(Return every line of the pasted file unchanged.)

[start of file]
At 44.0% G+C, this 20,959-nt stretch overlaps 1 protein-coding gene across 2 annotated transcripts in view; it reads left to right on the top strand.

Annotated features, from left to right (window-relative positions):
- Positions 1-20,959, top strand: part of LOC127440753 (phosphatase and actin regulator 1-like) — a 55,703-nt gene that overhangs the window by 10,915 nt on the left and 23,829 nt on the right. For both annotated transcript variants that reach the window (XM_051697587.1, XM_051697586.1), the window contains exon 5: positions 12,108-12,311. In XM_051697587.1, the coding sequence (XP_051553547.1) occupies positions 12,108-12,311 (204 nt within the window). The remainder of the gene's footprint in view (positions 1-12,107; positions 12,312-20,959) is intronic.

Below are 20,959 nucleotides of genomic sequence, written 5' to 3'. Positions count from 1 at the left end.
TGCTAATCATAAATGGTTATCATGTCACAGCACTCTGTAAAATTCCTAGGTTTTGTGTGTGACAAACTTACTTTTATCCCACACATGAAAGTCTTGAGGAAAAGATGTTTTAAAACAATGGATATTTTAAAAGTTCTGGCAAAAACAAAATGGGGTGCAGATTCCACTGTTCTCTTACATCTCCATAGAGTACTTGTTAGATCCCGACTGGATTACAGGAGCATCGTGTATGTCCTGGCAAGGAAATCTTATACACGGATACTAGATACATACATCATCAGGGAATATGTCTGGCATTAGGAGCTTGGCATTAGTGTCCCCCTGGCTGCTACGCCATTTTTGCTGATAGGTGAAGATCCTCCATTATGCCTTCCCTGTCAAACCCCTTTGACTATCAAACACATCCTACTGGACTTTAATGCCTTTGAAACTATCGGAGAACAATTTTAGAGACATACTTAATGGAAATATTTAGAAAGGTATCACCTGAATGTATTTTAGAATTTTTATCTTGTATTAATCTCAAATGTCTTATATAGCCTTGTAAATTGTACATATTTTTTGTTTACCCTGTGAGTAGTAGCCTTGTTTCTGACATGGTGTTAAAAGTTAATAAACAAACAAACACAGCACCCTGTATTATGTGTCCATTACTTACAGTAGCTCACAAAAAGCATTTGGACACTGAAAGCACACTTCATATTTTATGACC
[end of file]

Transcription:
At 44.0% G+C, this 20,959-nt stretch overlaps 1 protein-coding gene across 2 annotated transcripts in view; it reads left to right on the top strand.

Annotated features, from left to right (window-relative positions):
- Positions 1-20,959, top strand: part of LOC127440753 (phosphatase and actin regulator 1-like) — a 55,703-nt gene that overhangs the window by 10,915 nt on the left and 23,829 nt on the right. For both annotated transcript variants that reach the window (XM_051697587.1, XM_051697586.1), the window contains exon 5: positions 12,108-12,311. In XM_051697587.1, the coding sequence (XP_051553547.1) occupies positions 12,108-12,311 (204 nt within the window). The remainder of the gene's footprint in view (positions 1-12,107; positions 12,312-20,959) is intronic.

Below are 20,959 nucleotides of genomic sequence, written 5' to 3'. Positions count from 1 at the left end.
TGCTAATCATAAATGGTTATCATGTCACAGCACTCTGTAAAATTCCTAGGTTTTGTGTGTGACAAACTTACTTTTATCCCACACATGAAAGTCTTGAGGAAAAGATGTTTTAAAACAATGGATATTTTAAAAGTTCTGGCAAAAACAAAATGGGGTGCAGATTCCACTGTTCTCTTACATCTCCATAGAGTACTTGTTAGATCCCGACTGGATTACAGGAGCATCGTGTATGTCCTGGCAAGGAAATCTTATACACGGATACTAGATACATACATCATCAGGGAATATGTCTGGCATTAGGAGCTTGGCATTAGTGTCCCCCTGGCTGCTACGCCATTTTTGCTGATAGGTGAAGATCCTCCATTATGCCTTCCCTGTCAAACCCCTTTGACTATCAAACACATCCTACTGGACTTTAATGCCTTTGAAACTATCGGAGAACAATTTTAGAGACATACTTAATGGAAATATTTAGAAAGGTATCACCTGAATGTATTTTAGAATTTTTATCTTGTATTAATCTCAAATGTCTTATATAGCCTTGTAAATTGTACATATTTTTTGTTTACCCTGTGAGTAGTAGCCTTGTTTCTGACATGGTGTTAAAAGTTAATAAACAAACAAACACAGCACCCTGTATTATGTGTCCATTACTTACAGTAGCTCACAAAAAGCATTTGGACACTGAAAGCACACTTCATATTTTATGACC